The Evolution of Molluscs


Shellfish are often on plates in our homes and in restaurants. Many of these are bivalves – clams, oysters, mussels, abalone, and scallops. Think of how difficult it is to get to the tasty meat of some of these animals. Over millions of years, the bivalves evolved formidable defenses in their hard shells

Bivalves are molluscs, a large phylum (group) of animals consisting of over 70,000 species. Many species you might not imagine are related are: they’re all molluscs. If you go tide pooling, you might see lots of molluscs, depending on where you live. Chitons and snails are molluscs that reside in tide pools, as do those shellfish – clams, oysters, mussels, and abalone. Much more flamboyant are the sea slugs, shell-less snails (nudibranchs) that live in the low intertidal and also deeper. You might see them snorkeling or scuba diving. If you do, take only pictures of these flashy molluscs.

If you snorkel or scuba dive, you might be lucky enough to see a cephalopod: the squids, octopus and cuttlefish. Cephalopod means “foot-on-head.” These are molluscs that evolved the ultimate defense of becoming fast swimmers and masters of disguise.

Molluscs first appeared in the Cambrian period over 500 million years ago. They’ve evolved, adapted and survived. But, today molluscs face threats from our actions in the form of climate change. As greenhouse gas emissions have increased, the oceans have been absorbing tons of carbon dioxide. But, all that carbon dioxide has changed ocean chemistry – it’s becoming more acidic. As shelled-molluscs grow, they need calcium carbonate to build their shells but the ocean is becoming more and more corrosive, dissolving their shells. This isn’t a problem in the future, it’s happening in some places right now.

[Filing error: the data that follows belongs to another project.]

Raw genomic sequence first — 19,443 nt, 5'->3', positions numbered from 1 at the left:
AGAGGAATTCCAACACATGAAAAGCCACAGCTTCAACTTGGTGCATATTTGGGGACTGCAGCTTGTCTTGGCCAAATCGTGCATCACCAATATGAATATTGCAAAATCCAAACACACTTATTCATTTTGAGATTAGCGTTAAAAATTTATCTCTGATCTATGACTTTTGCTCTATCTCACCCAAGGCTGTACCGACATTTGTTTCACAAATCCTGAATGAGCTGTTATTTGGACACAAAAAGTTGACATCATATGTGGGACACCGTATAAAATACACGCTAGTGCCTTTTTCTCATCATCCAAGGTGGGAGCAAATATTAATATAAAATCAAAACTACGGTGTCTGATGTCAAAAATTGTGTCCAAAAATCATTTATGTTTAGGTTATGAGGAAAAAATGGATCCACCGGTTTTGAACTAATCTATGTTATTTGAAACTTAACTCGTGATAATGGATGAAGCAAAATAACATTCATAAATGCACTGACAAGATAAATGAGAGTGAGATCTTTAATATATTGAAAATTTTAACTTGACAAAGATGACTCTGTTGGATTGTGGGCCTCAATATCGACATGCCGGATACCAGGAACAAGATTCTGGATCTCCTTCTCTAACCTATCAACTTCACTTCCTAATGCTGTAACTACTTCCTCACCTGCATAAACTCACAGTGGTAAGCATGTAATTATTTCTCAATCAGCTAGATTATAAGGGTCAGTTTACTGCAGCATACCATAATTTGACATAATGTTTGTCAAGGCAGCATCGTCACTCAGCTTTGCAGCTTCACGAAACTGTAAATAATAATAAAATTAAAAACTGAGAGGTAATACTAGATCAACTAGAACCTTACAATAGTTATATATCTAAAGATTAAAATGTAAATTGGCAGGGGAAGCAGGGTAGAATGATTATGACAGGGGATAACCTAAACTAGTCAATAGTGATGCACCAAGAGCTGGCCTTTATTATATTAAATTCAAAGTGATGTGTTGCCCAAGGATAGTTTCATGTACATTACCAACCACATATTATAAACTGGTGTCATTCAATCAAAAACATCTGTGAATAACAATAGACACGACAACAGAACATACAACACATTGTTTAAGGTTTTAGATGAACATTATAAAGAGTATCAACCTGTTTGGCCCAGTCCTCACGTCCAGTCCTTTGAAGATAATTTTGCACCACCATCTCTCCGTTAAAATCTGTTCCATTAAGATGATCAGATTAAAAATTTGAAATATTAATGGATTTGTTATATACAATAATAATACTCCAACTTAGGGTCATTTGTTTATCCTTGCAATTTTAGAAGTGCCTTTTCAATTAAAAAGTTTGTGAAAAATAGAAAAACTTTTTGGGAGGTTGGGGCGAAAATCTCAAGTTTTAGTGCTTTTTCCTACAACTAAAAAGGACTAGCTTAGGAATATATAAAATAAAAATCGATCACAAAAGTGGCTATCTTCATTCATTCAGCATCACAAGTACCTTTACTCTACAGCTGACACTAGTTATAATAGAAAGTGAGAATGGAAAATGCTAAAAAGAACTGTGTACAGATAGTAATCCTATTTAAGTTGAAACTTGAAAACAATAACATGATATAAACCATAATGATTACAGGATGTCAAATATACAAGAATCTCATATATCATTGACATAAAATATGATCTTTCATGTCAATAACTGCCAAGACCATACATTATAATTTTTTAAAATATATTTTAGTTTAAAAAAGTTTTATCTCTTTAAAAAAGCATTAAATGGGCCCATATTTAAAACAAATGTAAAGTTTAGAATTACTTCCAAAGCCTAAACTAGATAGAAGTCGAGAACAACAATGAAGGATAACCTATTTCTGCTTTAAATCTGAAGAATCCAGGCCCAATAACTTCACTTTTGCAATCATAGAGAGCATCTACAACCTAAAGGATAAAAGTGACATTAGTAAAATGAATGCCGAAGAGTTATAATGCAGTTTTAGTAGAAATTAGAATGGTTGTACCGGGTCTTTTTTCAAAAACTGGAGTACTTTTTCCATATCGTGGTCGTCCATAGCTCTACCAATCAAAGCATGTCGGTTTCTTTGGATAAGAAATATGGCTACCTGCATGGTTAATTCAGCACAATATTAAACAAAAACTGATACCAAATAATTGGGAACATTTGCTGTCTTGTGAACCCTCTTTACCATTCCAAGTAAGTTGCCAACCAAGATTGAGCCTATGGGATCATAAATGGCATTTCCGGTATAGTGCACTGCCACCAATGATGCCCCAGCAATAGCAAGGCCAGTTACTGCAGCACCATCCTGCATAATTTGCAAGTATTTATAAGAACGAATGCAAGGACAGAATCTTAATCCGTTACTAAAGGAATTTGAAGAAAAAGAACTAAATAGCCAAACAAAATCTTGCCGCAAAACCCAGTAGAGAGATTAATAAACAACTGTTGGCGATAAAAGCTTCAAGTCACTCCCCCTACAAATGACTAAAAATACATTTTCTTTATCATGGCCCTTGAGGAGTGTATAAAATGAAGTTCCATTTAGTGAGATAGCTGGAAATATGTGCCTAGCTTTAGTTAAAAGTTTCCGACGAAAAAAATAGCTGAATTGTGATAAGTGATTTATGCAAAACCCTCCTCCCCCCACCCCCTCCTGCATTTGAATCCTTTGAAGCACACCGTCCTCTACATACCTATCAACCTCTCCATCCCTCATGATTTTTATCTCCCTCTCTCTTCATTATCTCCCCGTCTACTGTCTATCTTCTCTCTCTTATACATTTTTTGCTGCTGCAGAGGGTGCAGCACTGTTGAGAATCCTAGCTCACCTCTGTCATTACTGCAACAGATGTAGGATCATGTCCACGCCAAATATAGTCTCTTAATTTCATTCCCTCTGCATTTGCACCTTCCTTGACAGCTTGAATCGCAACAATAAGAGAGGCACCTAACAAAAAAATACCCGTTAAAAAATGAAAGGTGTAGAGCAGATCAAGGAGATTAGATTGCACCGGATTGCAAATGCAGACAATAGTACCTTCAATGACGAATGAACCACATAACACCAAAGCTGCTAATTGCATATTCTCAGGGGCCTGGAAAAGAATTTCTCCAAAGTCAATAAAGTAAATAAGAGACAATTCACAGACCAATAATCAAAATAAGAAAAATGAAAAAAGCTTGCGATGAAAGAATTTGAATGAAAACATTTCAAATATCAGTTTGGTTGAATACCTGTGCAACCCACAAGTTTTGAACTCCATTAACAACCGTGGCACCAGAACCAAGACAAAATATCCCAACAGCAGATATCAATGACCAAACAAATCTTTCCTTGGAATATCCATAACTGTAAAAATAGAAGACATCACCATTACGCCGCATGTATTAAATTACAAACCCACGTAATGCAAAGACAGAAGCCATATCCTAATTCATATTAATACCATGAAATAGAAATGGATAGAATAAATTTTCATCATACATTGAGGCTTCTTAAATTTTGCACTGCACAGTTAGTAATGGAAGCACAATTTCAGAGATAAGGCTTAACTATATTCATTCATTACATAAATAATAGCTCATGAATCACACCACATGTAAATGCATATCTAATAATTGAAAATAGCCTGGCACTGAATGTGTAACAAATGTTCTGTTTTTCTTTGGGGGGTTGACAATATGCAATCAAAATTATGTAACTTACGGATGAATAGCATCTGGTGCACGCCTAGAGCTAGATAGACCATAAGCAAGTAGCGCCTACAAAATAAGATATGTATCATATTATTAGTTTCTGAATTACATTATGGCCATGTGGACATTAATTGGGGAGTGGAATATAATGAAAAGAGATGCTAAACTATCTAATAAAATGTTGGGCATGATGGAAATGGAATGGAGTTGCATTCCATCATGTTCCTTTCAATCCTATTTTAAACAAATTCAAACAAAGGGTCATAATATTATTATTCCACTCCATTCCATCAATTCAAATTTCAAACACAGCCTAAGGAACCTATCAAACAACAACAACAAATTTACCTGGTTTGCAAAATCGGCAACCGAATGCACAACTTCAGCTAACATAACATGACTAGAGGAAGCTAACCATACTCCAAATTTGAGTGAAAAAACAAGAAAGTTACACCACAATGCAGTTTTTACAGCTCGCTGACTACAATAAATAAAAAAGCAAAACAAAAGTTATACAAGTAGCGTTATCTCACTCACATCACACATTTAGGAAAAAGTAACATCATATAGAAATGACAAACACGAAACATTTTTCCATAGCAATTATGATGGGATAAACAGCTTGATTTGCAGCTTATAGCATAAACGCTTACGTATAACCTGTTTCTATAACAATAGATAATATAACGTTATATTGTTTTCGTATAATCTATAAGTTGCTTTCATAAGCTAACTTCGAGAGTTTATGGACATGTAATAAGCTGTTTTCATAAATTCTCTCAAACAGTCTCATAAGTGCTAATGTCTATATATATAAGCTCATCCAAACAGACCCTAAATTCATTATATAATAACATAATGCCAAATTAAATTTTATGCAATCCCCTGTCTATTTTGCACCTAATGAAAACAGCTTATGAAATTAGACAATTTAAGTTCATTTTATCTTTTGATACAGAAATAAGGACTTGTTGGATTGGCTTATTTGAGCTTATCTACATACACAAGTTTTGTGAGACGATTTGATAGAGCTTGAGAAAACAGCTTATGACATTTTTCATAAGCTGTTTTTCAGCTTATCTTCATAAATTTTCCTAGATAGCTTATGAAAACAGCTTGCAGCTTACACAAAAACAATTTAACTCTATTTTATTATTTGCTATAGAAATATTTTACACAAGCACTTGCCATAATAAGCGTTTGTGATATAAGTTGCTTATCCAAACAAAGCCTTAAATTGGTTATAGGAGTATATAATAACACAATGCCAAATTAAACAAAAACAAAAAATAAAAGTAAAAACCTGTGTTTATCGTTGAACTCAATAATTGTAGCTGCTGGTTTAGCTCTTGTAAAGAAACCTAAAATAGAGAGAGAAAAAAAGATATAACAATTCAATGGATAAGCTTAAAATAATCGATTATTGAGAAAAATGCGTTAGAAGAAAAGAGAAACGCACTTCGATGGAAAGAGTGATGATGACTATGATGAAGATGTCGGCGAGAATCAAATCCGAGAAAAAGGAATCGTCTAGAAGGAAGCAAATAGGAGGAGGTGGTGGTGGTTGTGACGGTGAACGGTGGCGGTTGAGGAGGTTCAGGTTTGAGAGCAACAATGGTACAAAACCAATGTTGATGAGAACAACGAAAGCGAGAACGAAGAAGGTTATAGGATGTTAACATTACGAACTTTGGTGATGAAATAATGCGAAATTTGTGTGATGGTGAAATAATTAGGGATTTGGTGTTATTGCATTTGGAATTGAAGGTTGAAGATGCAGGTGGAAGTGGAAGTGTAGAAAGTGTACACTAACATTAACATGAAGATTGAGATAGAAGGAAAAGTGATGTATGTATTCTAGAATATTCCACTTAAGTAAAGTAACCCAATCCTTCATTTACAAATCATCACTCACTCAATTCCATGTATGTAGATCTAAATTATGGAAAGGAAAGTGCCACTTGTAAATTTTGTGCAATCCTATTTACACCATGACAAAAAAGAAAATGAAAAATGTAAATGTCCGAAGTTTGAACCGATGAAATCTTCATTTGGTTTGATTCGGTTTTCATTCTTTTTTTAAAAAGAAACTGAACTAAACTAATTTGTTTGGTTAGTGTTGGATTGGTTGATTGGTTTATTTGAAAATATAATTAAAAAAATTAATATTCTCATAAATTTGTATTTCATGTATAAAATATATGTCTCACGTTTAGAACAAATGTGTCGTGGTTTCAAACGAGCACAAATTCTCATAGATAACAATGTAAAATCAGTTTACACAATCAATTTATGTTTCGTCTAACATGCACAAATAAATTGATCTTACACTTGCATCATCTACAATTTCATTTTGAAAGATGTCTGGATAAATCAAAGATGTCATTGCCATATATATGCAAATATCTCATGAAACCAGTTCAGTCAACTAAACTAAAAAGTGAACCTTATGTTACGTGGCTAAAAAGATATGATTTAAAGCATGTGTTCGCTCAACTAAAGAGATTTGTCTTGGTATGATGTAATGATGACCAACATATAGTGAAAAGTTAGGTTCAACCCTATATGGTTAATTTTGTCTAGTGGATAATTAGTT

To read a blog I wrote about ocean acidification and oysters see:

To see a video about the molluscs, watch Molluscs: the Survival Game on the Shape of Life: website:

To see some molluscs in action, watch these short videos:

This video shows the basic body plan of molluscs:





About Author

My passion for the natural world began as a child on the rocky shores of Maine, and in streams and woods in elementary school. My connection to all of nature continued with a path to a M.S. in animal behavior and ecology. As a resident and interpreter of the central California coast, I try get out on the ocean and into the tidepools and mudflats as often as I can. I’ve researched the natural history, oceanography, marine life and ecosystems, and human history of this coast for decades. As one of the early employees of the Monterey Bay Aquarium, I committed to interpreting ocean life and habitats to the general public. Since those early days, I’ve been involved in the research, interpretive planning and writing of exhibitions for aquariums and natural history museums. I helped to create and continue to develop content and write for the Shape of Life.

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